By Chris Woodburn
FUNCTIONALITY: High WEIGHT: 2.72 oz
EASE OF USE: High PRICE: Affordable
- Simple and fast to use
- Easy to transport
- Cheap battery
- Multiple uses
- It can give different values, although in small margins
- It’s possible to slip out of your hands
One of the things I’ve always needed after adjusting or tuning my bow, but never seemed to have in my toolkit was a simple way to check the draw poundage of my bow. I usually would run to the local archery shop and ask the tech if I could borrow their scale. Most of the shops generally had the standard, large metal scale hanging in the corner of the shop. You had to hang the bow on a large metal hook from your nock point and push or pull the bow to the ground watching for it to break over. If the scale was high class it would have a red marker that would show the max weight after breaking over. Yep, that’s some high class, and a good way to check your bow’s draw weight. Don’t get me wrong, these work, but if you were at an archery shoot, or in the field…it’s hard to transport the big hanging scale.
Needless to say, I’ve used many different types of scales over the years. Some attach to the draw board cable and mark the max weight when you draw the string, others are handheld and require you to pull the string back, as if you were drawing your bow. Most are pretty accurate and get the job done. Example: The Digital Scale is another I’ve used in the past.
They’re very similar to the Mechanical Scale and they allow you to simply get your bow’s draw weight, but still there’s an issue. Portability. They are rather big and a pain to take to the shooting range.
The scale I really like is the Last Chance Archery HS3 Bow Scale. It’s probably the most convenient tool I’ve encountered. This tool is light weight, easy to transport, and simple to use. I’ve taken it to the range to help friends do a few tweaks on their bows, and I’ve even taken it on travel trips to weigh my luggage. This tool requires you to hold your bow, hook the attachment to your string and pull your bow back like you were getting ready to shoot your bow. A word of advice, anytime you draw your bow back make sure you put an arrow on and draw your bow in a safe direction. I’ve seen bows fail, releases fail, or guys just let it fly by mistake! Also, make sure your hands are dry, so the tool won’t slip out of your hands. Don’t be that person who accidentally shoots your wall or…freezer…ummmm…Who did that?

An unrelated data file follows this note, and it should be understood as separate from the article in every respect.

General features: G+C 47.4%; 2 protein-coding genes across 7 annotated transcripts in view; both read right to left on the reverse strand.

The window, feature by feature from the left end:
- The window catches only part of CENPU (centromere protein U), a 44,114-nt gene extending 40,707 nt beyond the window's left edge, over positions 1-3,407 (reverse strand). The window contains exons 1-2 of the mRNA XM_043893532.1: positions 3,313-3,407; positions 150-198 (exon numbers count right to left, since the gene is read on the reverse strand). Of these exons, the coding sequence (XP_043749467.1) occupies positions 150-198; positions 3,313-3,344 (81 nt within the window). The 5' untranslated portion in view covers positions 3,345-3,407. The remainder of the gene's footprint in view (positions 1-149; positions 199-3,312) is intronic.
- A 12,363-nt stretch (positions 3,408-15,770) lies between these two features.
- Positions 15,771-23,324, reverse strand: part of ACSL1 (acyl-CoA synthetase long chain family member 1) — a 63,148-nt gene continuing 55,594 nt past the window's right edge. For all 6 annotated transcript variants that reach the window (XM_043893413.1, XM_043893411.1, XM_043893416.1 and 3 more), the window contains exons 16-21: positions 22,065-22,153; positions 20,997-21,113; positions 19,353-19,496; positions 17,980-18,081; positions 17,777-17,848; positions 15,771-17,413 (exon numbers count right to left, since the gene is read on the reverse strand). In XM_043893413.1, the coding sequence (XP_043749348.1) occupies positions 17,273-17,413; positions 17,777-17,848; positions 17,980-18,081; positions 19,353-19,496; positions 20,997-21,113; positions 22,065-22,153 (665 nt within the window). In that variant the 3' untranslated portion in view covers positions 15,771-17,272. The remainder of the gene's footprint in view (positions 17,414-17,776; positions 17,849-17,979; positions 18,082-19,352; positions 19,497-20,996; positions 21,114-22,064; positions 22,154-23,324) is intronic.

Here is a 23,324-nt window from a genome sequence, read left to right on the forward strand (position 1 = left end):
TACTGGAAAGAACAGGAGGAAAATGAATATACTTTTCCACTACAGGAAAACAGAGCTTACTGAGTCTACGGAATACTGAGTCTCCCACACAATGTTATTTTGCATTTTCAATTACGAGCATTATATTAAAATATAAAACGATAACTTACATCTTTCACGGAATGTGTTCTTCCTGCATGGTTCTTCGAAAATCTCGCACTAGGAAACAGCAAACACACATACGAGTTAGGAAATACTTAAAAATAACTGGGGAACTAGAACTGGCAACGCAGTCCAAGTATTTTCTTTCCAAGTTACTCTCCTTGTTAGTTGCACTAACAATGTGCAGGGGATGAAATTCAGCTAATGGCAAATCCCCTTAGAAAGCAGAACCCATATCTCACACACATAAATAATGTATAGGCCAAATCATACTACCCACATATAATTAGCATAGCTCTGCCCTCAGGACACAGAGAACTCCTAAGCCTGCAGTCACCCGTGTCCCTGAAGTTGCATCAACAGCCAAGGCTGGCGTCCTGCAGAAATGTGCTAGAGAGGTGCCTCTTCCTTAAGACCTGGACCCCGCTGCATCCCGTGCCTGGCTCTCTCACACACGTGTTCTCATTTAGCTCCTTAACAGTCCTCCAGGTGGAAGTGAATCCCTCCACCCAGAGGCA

Here are a few samples of me using this new tool. Although this isn’t a purely scientific test, it was something I was able to execute over and over again with great results. Yes, I used some dumbbells I have in my gym. The thing I noticed is that the scale would read pretty consistently within 2 tenths of a pound. I felt that it would change depending on how fast I pulled the weight off of the ground. In any case using this tool was, is and will be something I can trust to answer the question – how much the pull weight is on a bow, and as a bonus how much pull weight the bow is at at full draw. This will allow you to know how much your bow is actually holding after it breaks over, and then you can calculate your percentage of let off.
Summary. I’m very happy with this tool and will continue to use it for many years. Again, it’s simple to use, light weight, transportable, gives accurate measurements, and I can use it while traveling. If you have any questions or comments please let me know.
WHERE TO BUY: Last Chance Archery HS3 Bow Scale.